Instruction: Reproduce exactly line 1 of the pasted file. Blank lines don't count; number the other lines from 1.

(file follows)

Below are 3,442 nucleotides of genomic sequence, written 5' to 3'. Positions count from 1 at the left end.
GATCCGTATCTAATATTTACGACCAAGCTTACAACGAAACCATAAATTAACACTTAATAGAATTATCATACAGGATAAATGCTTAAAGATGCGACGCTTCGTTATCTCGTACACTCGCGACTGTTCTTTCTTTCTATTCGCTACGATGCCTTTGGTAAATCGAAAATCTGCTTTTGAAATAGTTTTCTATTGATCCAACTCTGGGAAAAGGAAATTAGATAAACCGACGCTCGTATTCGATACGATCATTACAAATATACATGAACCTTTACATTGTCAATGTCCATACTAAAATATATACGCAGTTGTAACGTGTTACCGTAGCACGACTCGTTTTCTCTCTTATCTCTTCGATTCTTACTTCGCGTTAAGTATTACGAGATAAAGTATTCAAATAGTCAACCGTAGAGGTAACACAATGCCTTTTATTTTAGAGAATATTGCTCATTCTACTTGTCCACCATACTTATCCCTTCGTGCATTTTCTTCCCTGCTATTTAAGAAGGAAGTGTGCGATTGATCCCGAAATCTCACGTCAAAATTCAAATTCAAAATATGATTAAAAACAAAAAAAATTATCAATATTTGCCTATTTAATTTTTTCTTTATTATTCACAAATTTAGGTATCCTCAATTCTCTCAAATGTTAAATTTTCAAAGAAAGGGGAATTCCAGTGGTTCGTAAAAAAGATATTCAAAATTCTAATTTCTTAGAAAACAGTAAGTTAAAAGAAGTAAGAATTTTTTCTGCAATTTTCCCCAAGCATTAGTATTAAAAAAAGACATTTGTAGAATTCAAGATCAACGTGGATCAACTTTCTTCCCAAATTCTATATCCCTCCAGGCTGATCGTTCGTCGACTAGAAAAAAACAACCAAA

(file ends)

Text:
Below are 3,442 nucleotides of genomic sequence, written 5' to 3'. Positions count from 1 at the left end.